In an interview with Filmmaker Magazine, Larry McConkey, the Steadicam operator behind Goodfellas, speaks on the details of mastering the film’s famous follow shot.

“There are technical problems when you’re trying to do an uncut shot. You want the wide and you want the tight in the same shot, but how do you connect the two? Do you just wait while the camera trundles in? You can’t do that. So we essentially had to invent a way to edit it in the shot,” McConkey says.

A large part of the creative process behind art relies on experimenting. Whether it’s through the use of different paint on canvas or, in McConkey’s case, through playing with various angles, movements, and cameras.

Methodologies might be, at first, obvious only to the artist themselves. But later these choices (such as those between a wide shot versus narrow shot, or using acrylic versus watercolour) have the power to make art that changes industries or resonates with audiences forever.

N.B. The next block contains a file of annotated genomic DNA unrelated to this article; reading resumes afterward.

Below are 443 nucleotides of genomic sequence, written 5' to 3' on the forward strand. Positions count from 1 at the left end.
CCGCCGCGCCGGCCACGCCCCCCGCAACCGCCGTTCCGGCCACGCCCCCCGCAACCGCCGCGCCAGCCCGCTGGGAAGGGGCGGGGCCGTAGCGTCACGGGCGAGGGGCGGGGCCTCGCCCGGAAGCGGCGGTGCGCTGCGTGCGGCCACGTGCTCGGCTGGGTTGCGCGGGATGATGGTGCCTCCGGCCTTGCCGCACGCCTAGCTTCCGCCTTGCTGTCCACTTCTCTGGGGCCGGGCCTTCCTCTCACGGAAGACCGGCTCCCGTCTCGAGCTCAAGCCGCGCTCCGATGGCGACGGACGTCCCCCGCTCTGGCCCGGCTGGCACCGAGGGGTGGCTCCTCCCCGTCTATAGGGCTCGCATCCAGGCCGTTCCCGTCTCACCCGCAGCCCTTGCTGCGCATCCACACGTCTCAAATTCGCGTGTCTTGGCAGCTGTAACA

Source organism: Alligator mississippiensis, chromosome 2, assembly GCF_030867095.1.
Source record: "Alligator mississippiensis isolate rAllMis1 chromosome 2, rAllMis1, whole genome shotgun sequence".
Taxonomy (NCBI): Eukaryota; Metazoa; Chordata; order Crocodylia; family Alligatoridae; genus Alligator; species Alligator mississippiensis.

However, there’s also a danger when it comes to the details behind the scenes. Artistic jargon is not always understood by the general population, making creative research processes less widely understood.

One constant that MacEwan University anthropology professor Leslie Dawson points out as necessary for all research is the importance of questioning your own values within the process.

“If we look at even social scientists, we have to question, why am I looking at this? Am I projecting my own view of the world onto these prehistoric artifacts or skeletal remains? Especially in prehistoric context, because there’s no one there to validate our findings,” Dawson says.